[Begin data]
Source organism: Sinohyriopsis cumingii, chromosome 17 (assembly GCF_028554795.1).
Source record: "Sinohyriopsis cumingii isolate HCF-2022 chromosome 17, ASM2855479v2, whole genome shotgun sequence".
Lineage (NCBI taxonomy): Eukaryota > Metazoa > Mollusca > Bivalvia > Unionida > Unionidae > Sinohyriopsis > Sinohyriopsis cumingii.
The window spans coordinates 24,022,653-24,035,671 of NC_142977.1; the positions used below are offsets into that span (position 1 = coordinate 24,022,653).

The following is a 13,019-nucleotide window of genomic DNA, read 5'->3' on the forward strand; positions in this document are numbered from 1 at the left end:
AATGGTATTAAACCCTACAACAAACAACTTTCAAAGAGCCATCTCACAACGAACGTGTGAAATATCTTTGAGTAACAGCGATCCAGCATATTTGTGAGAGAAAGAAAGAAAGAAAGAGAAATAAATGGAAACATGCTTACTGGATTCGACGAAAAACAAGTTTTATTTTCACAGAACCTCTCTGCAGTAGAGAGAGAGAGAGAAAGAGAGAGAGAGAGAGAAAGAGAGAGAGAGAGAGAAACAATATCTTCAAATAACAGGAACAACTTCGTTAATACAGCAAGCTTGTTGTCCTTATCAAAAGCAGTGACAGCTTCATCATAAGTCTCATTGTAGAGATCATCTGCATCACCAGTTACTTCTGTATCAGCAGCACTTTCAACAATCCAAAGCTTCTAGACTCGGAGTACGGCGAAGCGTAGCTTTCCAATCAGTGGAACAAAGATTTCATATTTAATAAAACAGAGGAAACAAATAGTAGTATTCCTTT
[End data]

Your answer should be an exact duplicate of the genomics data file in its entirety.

Source organism: Sinohyriopsis cumingii, chromosome 17 (assembly GCF_028554795.1).
Source record: "Sinohyriopsis cumingii isolate HCF-2022 chromosome 17, ASM2855479v2, whole genome shotgun sequence".
Lineage (NCBI taxonomy): Eukaryota > Metazoa > Mollusca > Bivalvia > Unionida > Unionidae > Sinohyriopsis > Sinohyriopsis cumingii.
The window spans coordinates 24,022,653-24,035,671 of NC_142977.1; the positions used below are offsets into that span (position 1 = coordinate 24,022,653).

The following is a 13,019-nucleotide window of genomic DNA, read 5'->3' on the forward strand; positions in this document are numbered from 1 at the left end:
AATGGTATTAAACCCTACAACAAACAACTTTCAAAGAGCCATCTCACAACGAACGTGTGAAATATCTTTGAGTAACAGCGATCCAGCATATTTGTGAGAGAAAGAAAGAAAGAAAGAGAAATAAATGGAAACATGCTTACTGGATTCGACGAAAAACAAGTTTTATTTTCACAGAACCTCTCTGCAGTAGAGAGAGAGAGAGAAAGAGAGAGAGAGAGAGAAAGAGAGAGAGAGAGAGAAACAATATCTTCAAATAACAGGAACAACTTCGTTAATACAGCAAGCTTGTTGTCCTTATCAAAAGCAGTGACAGCTTCATCATAAGTCTCATTGTAGAGATCATCTGCATCACCAGTTACTTCTGTATCAGCAGCACTTTCAACAATCCAAAGCTTCTAGACTCGGAGTACGGCGAAGCGTAGCTTTCCAATCAGTGGAACAAAGATTTCATATTTAATAAAACAGAGGAAACAAATAGTAGTATTCCTTT